However, another challenge remains: When we want to scale and apply a model to various domains and text types, how can we ensure that we provide our model with sufficient context and knowledge? This is not possible with our current state of research.

Classification can make sense when we enrich our model with additional knowledge (“Informed Machine Learning – Aus Daten und Vorwissen lernen” in German), the application domain is clearly defined, and we expect that a classification is possible from purely textual information. This is the case, for example, when breaking down the problem into smaller tasks such as detecting hate speech. In our approaches, we instead consider the problem from two additional perspectives: (1) Providing information and (2) Quality assessment.

Providing trustworthy information with Machine Learning

The idea of the “Fake News Detector” is to provide readers with additional information so they can better verify or falsify the informational content of an article. Instead of modeling the task as binary classification, we consider it as information retrieval. This is formulated as an unsupervised procedure.

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Users can enter the URL of a news article in the mask, select trustworthy sources and the system then returns whether it can find similar articles.

Technically, the system operates as follows: In the first step, information such as key terms is extracted from the news article, and based on this information, similar news articles are searched for using a Search API. The candidate list resulting from the search is further narrowed down to relevant articles by calculating the semantic distance of the article to each candidate text. Lamarr scientist Vishwani Gupta is working on evaluating the system using different distance measures and datasets in her doctoral thesis. The advantage of the system is that it relieves users of the need of researching similar articles, while still leaving the decision about the trustworthiness of an article to them.

Support for quality assessment of news

We can also reframe the problem in a positive light: What makes a good news article? Medien-Doktor has developed a criteria catalog in German for evaluating news articles. The catalog consists of a total of 15 criteria, including criteria such as “Risks and side effects are illuminated,” “There are signs of exaggeration of illness,” and “There is a conflict of interest.” Each criterion is rated as “fulfilled,” “not fulfilled,” or “not applicable” and textually justified. Using methods of natural language processing (NLP), we can provide assistance in the evaluation process based on previously evaluated articles.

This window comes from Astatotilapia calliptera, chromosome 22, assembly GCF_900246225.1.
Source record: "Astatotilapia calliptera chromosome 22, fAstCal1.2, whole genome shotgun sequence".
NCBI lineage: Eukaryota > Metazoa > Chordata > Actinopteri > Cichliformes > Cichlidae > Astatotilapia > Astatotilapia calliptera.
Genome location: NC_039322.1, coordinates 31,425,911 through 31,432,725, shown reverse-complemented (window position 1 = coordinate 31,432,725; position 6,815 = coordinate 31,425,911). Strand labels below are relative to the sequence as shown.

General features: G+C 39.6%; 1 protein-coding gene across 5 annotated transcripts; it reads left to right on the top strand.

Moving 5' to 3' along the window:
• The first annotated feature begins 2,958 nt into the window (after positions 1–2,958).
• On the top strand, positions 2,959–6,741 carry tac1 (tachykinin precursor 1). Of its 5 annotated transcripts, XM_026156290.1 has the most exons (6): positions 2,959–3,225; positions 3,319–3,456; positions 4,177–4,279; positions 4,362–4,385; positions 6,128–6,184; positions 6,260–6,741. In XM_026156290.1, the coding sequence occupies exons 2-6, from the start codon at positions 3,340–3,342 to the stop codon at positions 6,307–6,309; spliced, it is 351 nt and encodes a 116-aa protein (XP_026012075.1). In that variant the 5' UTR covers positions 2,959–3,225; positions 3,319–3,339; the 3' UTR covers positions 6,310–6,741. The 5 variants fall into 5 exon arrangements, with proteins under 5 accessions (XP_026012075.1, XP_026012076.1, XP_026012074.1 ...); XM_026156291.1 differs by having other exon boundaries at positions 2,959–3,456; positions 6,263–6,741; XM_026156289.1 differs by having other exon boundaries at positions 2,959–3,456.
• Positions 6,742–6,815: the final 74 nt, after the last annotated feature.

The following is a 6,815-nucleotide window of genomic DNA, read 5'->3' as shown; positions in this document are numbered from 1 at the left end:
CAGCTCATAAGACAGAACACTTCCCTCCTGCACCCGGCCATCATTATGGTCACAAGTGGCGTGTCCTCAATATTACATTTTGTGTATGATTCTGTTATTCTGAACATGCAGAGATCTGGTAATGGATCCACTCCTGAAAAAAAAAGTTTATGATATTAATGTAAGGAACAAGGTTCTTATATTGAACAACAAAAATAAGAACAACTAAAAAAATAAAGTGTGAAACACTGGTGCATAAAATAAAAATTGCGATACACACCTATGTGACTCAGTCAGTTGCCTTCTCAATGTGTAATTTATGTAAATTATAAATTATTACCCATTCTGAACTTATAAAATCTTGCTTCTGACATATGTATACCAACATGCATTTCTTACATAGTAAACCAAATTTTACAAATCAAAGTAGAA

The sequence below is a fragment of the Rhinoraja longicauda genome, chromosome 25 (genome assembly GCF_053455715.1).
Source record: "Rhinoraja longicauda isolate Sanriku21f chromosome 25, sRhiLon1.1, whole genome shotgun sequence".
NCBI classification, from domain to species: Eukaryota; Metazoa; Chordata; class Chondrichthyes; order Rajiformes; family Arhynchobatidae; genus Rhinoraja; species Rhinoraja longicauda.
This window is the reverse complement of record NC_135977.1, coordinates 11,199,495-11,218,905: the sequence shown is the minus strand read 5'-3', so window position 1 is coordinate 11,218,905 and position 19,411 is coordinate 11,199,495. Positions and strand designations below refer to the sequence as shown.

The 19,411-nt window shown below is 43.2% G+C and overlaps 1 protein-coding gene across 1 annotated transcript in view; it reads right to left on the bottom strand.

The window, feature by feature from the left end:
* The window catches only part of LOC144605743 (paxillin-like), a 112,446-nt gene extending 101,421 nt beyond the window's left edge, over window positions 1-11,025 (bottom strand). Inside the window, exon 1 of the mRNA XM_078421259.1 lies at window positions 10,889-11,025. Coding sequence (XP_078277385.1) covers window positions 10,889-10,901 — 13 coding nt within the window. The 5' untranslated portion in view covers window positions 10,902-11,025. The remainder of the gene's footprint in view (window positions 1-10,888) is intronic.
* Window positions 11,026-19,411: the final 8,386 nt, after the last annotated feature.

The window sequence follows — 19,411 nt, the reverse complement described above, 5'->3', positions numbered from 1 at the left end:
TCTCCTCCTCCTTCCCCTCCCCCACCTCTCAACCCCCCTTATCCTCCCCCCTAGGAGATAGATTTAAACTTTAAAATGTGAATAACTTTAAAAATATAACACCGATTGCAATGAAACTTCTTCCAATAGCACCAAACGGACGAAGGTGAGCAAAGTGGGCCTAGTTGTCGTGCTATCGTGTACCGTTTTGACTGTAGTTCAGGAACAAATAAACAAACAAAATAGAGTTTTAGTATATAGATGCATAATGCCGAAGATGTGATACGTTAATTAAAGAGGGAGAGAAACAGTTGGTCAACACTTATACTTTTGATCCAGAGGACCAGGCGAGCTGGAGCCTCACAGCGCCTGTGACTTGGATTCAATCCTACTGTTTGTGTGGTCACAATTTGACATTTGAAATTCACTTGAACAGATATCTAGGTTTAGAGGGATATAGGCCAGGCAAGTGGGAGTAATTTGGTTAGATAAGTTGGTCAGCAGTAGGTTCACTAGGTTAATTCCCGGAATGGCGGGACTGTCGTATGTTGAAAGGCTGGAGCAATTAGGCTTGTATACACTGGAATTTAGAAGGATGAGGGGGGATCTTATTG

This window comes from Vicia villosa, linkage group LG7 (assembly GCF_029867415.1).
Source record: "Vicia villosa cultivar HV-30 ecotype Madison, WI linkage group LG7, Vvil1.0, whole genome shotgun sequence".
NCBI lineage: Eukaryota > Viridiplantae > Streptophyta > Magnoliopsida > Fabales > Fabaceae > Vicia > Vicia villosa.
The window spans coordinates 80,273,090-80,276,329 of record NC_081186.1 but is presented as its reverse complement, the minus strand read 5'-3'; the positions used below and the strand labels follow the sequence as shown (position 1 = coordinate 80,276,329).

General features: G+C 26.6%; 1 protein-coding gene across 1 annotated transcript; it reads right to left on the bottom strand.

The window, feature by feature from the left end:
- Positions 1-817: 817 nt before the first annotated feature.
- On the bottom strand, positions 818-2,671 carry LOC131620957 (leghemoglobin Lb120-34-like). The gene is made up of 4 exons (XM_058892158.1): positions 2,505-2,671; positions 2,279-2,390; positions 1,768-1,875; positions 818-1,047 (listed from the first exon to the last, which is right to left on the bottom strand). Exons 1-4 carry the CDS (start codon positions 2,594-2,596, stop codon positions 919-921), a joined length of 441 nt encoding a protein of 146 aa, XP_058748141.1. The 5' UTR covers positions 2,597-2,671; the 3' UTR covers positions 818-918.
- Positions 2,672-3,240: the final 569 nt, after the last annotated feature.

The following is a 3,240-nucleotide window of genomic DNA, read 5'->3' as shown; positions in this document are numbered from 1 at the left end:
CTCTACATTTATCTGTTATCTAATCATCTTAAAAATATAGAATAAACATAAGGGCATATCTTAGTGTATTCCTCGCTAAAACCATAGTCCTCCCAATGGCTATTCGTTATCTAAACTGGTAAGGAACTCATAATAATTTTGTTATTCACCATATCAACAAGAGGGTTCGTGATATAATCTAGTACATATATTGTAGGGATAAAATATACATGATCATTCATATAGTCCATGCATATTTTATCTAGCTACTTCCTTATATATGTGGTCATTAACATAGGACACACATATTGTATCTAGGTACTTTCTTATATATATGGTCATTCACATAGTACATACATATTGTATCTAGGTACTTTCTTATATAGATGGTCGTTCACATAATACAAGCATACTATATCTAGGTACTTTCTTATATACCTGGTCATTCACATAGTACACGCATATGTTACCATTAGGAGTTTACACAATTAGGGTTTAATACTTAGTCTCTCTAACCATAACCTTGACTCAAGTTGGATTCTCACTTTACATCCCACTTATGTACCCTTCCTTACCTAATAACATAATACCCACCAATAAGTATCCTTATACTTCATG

In our research, we have assessed for all criteria to what extent they can be modeled with Machine Learning and assigned them to possible NLP procedures. The modeling task is not trivial because the mere occurrence of words in the text is not sufficient to provide an evaluation. In many cases, background knowledge, as described above, is necessary. In our current research, we are particularly concerned with the criterion of “understandability” and how one can assess the readability of a document.

Machine Learning is not a patent solution against fake news because most learning models do not have sufficient knowledge or context to detect misinformation. Nevertheless, with the help of Machine Learning, we can contribute by providing information and performing classification of subproblems. This ensures that the developed solutions are applicable to different news topics. Machine Learning helps us to some extent in curbing fake news. In the end, we are the ones consuming the news. When was the last time you questioned a piece of news?

More information in the associated publication and the corresponding video:

Supporting verification of news articles with automated search for semantically similar articles Vishwani Gupta, Katharina Beckh, Sven Giesselbach, Dennis Wegener, Tim Wirtz, Proceedings of the Workshop Reducing Online Misinformation through Credible Information Retrieval (ROMCIR), 2021, Link

IFLA Talk: Fake News & Its Impact on Society, Lecture 3 Recording


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lamarr institute person Beckh Katharina - Lamarr Institute for Machine Learning (ML) and Artificial Intelligence (AI)
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Katharina Beckh

Katharina Beckh is a research associate at the Lamarr site of Fraunhofer IAIS. Her research focuses on human-oriented Machine Learning. She is working on interactive learning algorithms and explainable language models.